We have also trained staff employed at an Ebola Treatment Center (ETC) that we operate in Ituri Province to care for those who have contracted the virus. 

Preventing the Spread of Disease

Working from a curriculum adapted from one that we helped develop during the 2014 West Africa outbreak, health centre trainees receive three days of training: two days of classroom work followed by one day of practical simulation. Classroom studies include an overview of the Ebola response plan, review of commonly made mistakes and case studies identifying symptoms, how to deal with PPE, and how to pick up and transport suspected or confirmed Ebola patients safely. Identifying and isolating an Ebola patient early can interrupt a chain of transmission that could potentially prevent hundreds, if not thousands, of new cases. 

“Identifying a case early is extremely important,” explains Dr Cimanuka Germain, the medical coordinator of the International Medical Corps Ebola response program in the DRC and one of five of the program’s trainers. It’s also important to break down resistance to the presence of health workers involved with the Ebola response, he says, and is proud that staff members have been able to use their newly-gained knowledge to engage leaders of communities.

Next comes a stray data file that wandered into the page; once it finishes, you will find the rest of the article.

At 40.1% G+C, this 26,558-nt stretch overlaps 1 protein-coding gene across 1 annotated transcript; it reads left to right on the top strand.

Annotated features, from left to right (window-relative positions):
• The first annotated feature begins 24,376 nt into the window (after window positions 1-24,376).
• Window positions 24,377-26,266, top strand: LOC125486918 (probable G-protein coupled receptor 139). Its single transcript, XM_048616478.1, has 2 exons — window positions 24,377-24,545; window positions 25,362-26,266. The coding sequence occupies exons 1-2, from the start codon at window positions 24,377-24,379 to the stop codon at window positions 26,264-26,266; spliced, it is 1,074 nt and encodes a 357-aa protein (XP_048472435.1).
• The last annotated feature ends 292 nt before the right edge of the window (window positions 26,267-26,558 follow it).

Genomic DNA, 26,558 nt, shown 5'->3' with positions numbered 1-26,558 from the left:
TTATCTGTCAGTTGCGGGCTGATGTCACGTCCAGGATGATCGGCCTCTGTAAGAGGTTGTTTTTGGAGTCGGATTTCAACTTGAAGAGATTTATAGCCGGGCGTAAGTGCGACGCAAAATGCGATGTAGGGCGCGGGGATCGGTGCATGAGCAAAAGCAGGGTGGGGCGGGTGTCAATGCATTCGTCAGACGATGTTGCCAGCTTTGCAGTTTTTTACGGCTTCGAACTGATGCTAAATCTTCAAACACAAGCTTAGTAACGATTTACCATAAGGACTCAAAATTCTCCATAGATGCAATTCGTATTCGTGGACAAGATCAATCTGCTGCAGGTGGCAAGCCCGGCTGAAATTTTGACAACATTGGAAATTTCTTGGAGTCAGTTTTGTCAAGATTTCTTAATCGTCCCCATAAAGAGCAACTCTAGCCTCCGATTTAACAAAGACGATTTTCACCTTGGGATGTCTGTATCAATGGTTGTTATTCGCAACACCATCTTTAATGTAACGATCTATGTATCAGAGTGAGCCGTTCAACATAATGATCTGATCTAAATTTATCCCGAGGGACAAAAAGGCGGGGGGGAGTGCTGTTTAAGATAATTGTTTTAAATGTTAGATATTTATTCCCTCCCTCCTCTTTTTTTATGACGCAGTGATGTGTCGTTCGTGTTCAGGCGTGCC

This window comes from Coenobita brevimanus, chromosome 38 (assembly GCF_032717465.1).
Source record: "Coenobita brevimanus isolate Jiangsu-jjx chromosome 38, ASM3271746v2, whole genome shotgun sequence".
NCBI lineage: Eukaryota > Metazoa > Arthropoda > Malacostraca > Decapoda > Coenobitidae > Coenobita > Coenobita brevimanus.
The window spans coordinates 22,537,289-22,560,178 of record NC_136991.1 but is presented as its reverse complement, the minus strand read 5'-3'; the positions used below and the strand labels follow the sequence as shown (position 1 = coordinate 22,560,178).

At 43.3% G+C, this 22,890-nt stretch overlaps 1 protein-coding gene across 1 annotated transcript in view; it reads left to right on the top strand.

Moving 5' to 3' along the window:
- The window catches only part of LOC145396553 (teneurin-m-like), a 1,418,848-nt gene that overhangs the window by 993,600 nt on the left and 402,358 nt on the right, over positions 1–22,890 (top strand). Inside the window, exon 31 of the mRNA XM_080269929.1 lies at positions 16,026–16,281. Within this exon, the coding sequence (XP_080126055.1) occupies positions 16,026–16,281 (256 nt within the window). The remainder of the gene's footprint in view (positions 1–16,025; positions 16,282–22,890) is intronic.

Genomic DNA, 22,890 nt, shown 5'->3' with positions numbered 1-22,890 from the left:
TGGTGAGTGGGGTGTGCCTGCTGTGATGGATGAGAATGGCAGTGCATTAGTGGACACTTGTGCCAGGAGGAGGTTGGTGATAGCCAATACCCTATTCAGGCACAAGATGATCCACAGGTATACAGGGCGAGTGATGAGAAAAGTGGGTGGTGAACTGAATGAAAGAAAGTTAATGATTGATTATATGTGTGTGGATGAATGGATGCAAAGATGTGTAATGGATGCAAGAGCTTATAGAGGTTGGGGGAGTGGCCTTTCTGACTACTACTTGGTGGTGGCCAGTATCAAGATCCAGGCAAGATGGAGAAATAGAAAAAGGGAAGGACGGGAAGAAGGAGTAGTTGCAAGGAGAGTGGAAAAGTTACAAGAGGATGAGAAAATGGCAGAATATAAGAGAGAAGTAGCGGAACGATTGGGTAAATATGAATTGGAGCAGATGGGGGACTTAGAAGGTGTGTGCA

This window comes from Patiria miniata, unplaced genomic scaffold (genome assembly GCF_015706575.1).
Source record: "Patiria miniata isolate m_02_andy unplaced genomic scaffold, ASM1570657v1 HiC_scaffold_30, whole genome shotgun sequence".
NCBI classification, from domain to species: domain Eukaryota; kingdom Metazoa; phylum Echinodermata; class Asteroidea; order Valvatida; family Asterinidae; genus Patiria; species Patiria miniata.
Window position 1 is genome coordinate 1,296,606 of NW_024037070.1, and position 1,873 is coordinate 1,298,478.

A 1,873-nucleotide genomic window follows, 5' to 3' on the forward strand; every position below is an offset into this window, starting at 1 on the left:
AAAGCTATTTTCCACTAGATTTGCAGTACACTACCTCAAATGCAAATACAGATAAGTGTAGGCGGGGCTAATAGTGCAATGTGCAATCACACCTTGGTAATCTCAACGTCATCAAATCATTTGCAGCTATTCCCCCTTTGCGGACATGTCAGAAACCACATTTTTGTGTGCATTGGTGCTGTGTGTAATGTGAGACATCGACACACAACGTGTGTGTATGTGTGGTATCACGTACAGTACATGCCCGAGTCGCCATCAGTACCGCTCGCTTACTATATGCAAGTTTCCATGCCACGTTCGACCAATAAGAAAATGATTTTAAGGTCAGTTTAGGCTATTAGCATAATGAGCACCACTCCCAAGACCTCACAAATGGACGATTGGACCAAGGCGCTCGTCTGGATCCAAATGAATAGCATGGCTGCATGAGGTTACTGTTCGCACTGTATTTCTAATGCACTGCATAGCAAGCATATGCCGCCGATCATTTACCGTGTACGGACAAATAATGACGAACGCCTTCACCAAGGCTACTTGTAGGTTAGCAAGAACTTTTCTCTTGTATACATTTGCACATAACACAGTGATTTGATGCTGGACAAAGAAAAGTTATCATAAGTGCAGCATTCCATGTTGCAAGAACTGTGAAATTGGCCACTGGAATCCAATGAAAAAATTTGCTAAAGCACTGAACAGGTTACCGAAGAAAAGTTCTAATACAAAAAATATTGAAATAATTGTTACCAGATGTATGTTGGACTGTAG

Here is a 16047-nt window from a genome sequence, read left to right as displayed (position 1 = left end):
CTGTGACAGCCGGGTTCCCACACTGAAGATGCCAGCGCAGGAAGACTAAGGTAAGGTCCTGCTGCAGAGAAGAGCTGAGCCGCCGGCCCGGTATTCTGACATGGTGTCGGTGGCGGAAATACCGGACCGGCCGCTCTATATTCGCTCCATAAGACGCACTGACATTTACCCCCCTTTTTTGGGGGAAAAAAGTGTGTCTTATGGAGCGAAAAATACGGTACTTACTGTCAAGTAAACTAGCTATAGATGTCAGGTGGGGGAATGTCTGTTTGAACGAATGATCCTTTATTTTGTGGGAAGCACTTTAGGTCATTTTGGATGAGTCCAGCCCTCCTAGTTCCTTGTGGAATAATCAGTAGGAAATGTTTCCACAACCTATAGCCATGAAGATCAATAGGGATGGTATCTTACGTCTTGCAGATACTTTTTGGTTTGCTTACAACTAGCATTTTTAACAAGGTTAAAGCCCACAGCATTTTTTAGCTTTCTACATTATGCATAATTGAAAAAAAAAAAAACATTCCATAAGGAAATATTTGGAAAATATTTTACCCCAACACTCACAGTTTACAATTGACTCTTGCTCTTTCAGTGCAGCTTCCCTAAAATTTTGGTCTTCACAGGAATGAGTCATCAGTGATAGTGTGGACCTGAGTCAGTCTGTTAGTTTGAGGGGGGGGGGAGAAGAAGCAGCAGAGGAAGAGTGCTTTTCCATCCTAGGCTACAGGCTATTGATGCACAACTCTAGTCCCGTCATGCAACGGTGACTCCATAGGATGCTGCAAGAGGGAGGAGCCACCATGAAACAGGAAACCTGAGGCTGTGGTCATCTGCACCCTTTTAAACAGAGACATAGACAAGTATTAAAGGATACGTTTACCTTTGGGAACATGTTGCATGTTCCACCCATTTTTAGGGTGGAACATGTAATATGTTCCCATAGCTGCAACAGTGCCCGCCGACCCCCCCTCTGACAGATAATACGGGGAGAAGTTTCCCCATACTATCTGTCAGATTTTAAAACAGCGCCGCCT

Of course, health workers can’t help others if they get sick themselves. That’s why the training has focused on providing them with the knowledge they need to protect themselves while caring for patients. It’s key that healthcare providers have a healthy respect for just how dangerous Ebola can be.